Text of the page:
Paleontology & Geology Photography

A Geology blog of images taken with
a scanning electron microscope (SEM).

maintained by Whitman College
Walla Walla, Washington.
Scanning electron micrograph of a rodent incisor with gastric etch marks. Tooth from an owl pellet collected outside of Walla Walla, Washington. Image courtesy of Whitman College, geology department.

Scanning electron micrograph of a rodent incisor with gastric etch marks. Tooth from an owl pellet collected outside of Walla Walla, Washington. Image courtesy of Whitman College, geology department.

Scanning electron micrograph of the root end of a rodent incisor, bearing seriously gnarly etch marks from digestion inside of a carnivore’s gut (or so we think!). Image property of Whitman College, geology department.

Scanning electron micrograph of the root end of a rodent incisor, bearing seriously gnarly etch marks from digestion inside of a carnivore’s gut (or so we think!). Image property of Whitman College, geology department.

Scanning electron micrograph of the “chomping end” (courtesy of Prof. Spencer) of a rodent incisor extracted from an owl pellet; collected and photographed in Walla Walla, Washington by the Whitman College geology department.

Scanning electron micrograph of the “chomping end” (courtesy of Prof. Spencer) of a rodent incisor extracted from an owl pellet; collected and photographed in Walla Walla, Washington by the Whitman College geology department.

Scanning Electron micrograph of a rodent incisor, covered in some very lovely signs of gastric etching into the enamel, revealing the dentine structure beneath. Found inside of an owl pellet collected in Walla Walla, Washington. Image Property of Whitman College, geology department.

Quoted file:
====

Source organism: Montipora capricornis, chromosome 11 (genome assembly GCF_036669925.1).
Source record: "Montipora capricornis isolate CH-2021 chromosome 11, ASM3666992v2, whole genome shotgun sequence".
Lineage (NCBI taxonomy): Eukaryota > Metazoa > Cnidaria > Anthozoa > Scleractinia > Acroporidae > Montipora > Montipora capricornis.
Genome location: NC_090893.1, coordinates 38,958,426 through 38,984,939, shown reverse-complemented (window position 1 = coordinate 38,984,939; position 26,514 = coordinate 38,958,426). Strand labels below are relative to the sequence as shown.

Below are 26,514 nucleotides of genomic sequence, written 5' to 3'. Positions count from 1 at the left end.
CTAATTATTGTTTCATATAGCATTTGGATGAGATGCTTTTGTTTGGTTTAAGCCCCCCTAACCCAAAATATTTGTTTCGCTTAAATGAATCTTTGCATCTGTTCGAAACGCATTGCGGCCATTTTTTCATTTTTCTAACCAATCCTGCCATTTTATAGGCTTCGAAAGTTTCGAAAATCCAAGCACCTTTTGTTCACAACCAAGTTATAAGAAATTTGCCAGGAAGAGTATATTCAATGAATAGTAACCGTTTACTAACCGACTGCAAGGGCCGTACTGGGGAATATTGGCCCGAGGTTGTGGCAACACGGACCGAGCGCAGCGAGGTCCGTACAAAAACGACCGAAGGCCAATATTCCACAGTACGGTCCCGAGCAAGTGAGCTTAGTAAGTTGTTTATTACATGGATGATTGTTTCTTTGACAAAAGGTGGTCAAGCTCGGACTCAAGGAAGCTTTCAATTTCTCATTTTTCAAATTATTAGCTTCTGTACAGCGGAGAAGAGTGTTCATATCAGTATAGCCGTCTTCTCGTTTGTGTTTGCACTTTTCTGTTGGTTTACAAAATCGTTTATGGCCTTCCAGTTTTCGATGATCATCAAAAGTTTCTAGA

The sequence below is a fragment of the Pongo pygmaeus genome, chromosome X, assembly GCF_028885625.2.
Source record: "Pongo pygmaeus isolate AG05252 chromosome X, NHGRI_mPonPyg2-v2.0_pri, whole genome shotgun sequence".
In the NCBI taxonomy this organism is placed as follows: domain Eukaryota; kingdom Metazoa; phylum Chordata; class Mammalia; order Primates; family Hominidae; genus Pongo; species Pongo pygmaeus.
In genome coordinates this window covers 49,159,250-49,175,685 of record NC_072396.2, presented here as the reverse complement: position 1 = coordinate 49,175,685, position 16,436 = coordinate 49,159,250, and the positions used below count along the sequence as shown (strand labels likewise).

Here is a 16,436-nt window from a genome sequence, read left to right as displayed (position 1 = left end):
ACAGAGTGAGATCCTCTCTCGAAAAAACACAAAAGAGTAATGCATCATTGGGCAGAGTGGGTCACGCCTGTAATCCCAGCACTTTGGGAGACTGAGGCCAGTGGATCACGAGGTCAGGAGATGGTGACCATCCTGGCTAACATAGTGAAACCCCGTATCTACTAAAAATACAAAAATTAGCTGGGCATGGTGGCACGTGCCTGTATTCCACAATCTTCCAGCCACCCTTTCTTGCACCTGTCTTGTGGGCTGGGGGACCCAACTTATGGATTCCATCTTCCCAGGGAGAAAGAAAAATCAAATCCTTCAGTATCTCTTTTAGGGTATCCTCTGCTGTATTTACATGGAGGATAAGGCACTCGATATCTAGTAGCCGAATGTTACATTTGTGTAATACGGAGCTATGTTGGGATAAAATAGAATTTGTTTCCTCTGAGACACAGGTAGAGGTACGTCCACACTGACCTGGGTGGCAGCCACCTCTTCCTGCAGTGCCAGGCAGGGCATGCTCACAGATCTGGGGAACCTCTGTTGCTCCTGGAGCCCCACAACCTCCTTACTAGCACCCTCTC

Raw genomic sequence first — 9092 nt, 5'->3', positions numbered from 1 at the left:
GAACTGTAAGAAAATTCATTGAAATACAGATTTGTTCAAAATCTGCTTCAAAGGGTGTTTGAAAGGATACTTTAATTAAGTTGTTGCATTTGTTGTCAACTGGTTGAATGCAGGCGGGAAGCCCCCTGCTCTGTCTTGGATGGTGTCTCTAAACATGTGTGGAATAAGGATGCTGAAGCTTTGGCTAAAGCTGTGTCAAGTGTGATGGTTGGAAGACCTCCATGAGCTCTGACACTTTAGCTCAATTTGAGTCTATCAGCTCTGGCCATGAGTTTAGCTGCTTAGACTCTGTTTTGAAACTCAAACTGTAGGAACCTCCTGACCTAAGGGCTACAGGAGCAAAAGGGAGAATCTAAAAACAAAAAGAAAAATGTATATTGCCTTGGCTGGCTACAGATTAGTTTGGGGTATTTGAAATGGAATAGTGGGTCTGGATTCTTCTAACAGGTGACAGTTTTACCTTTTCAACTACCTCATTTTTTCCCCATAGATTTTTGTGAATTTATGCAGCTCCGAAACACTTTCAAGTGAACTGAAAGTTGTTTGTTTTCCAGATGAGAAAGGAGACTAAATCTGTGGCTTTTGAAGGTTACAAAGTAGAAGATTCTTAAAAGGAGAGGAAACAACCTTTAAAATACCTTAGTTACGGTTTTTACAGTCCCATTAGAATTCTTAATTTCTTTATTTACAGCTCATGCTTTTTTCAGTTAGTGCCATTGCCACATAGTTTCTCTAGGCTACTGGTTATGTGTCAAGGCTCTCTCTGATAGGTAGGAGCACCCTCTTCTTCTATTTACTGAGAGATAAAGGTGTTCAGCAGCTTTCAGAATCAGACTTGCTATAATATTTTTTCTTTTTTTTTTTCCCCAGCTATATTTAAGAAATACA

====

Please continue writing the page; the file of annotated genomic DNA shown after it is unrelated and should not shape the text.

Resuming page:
Scanning Electron micrograph of a rodent incisor, covered in some very lovely signs of gastric etching into the enamel, revealing the dentine structure beneath. Found inside of an owl pellet collected in Walla Walla, Washington. Image Property of Whitman College, geology department.

Scanning electron micrograph of a rodent microtine tooth, this time from an occlusal (grinding surface) view. Rodent teeth can be identified based on the number of open and closed triangles, so hopefully I will sit down and key this one out for fun.
Property of Whitman College, geology department.

Scanning electron micrograph of a rodent microtine tooth, this time from an occlusal (grinding surface) view. Rodent teeth can be identified based on the number of open and closed triangles, so hopefully I will sit down and key this one out for fun.

Property of Whitman College, geology department.

Scanning electron micrograph of a microtine rodent tooth, showing both normal wear patterns and gastric etching (lower left). From an owl pellet collected in southeastern Washington. Image property of Whitman College, geology department.

Scanning electron micrograph of a microtine rodent tooth, showing both normal wear patterns and gastric etching (lower left). From an owl pellet collected in southeastern Washington. Image property of Whitman College, geology department.

Scanning electron micrograph of a rodent molar in occlusal view. Image property of Whitman College, geology department.

Scanning electron micrograph of a rodent molar in occlusal view. Image property of Whitman College, geology department.

A higher quality of the previously published microtine rodent tooth scanning electron micrograph. Look at that etching!
Image property of Whitman College, geo dept.

A higher quality of the previously published microtine rodent tooth scanning electron micrograph. Look at that etching!

Image property of Whitman College, geo dept.

Scanning electron micrograph of yet another microtine rodent tooth. This one has some seriously gnarly etching. If only the micrograph were of better quality! The stage kept moving while the image was being captured. Courtesy of Whitman College, geology dept.

Scanning electron micrograph of yet another microtine rodent tooth. This one has some seriously gnarly etching. If only the micrograph were of better quality! The stage kept moving while the image was being captured. Courtesy of Whitman College, geology dept.

Scanning Electron micrograph (SEM) of a rodent microtine tooth, from an owl pellet. Collected outside of Walla Walla, Washington. Image courtesy of Whitman College, geology department.

Scanning Electron micrograph (SEM) of a rodent microtine tooth, from an owl pellet. Collected outside of Walla Walla, Washington. Image courtesy of Whitman College, geology department.